Visit – Living Systems Institute, Streatham Campus, 28 November 2016

Visit to the Living Systems Institute on 28 November 2016

After many months it was at last possible to view this remarkable modern building from the inside, and to learn much about its design and purpose. Located next to the Geoffrey Pope building at the top of Stocker Road the LSI is the University’s latest addition to the skyline of the Streatham campus.

The Living Systems Institute will house a new inter-disciplinary research facility, bringing together specialist researchers from different disciplines in an environment that fosters collaborative work, building on Exeter’s current global reputation for research in human, animal and plant diseases. Professor Philip Ingham FRS, the inaugural Director, is building a strong research team that already has specialist scientists drawn from nine different countries.

The modern entrance is through the Geoffrey Pope Building where we found social and meeting spaces decorated in muted colours with much use made of natural light wherever possible. A sheltered open terrace offers views across the city and down to the Exe estuary. That said, the building is dug deep into the hillside and has several floors below ground level where the environment is carefully controlled. We were told that the LSI building had taken just 4.5 years from concept to reality, at a cost of £52 million.

A presentation by architects and a discussion led by researchers followed the welcome by the Vice-Chancellor, and tours of the building were also available. It was good to see 19 members of Exeter Branch at this prestigious event. The architects’ presentation outlined the thinking behind the innovative design of the building, which fosters multidisciplinary research in both laboratory design and in the location of many small informal social spaces where discussion can take place. Research laboratories, support laboratories and research offices are all designed to encourage collaboration and it is anticipated that researchers will get used to ‘hot desking’.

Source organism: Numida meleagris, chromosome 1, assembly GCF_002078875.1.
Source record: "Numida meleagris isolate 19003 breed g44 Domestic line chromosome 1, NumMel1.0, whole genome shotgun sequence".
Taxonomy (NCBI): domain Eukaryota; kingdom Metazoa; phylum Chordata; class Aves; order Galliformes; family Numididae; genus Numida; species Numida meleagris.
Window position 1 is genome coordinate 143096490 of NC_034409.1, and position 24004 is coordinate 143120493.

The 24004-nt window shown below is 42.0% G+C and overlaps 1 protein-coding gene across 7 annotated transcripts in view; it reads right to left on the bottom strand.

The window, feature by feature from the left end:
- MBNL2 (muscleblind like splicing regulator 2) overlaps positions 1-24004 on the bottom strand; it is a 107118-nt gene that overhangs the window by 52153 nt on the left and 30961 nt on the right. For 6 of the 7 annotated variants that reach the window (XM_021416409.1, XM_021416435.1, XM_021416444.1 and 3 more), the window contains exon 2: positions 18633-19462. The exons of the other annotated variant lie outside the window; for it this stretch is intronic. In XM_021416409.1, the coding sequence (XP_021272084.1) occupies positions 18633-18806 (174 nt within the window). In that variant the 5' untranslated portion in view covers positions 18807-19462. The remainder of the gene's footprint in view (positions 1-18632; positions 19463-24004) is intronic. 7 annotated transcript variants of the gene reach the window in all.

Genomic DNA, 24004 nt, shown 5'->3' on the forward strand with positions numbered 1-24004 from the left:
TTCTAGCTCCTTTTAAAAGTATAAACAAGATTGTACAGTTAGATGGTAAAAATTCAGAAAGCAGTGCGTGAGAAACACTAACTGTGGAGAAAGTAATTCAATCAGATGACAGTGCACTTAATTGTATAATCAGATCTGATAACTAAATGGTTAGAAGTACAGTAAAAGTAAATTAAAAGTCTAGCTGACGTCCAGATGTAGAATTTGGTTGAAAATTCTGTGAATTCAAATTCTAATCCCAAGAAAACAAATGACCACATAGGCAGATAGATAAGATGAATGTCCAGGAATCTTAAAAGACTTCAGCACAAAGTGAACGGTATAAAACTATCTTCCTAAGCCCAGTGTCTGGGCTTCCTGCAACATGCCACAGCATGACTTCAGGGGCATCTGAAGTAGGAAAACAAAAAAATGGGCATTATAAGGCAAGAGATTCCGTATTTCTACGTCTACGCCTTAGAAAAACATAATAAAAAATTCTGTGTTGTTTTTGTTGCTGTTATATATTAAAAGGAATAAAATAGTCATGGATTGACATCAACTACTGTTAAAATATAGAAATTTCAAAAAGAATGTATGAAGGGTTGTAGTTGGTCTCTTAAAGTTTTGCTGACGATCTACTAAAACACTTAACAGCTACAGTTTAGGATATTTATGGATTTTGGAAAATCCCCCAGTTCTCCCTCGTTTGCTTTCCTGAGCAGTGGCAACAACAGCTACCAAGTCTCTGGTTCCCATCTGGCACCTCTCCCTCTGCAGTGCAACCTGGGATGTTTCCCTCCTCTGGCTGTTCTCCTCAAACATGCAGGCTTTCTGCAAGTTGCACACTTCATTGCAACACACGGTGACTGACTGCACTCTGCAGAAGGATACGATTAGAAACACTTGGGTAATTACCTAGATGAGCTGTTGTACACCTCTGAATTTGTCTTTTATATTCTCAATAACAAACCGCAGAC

Computer “Mock up” of the research benches                                                                                                                       Viewing the large open plan office

 

The session billed as ‘Why does basic research matter and who should fund it?’ focused initially on the importance of basic, curiosity-led research which can lead to new discoveries that can make a significant difference to our understanding of the world. Next our attention was drawn to the vital role of targeted, funded research that should ensure that discoveries benefit the human condition – also it was concluded that such findings should therefore be made available to pharmaceutical scientists.

Exeter’s Living Systems Institute is intended to become a world leader of this new approach to science, where multidisciplinary collaboration can lead to new inventions and fresh insights that can challenge some of the diseases that face humanity, from chronic and infectious human diseases to plant diseases that threaten the world’s food supply.

This impressive facility has its official opening in July 2017.

Louise Clunies-Ross

 

 

In the LSI biology facility                             View of the Exe valley from the LSI

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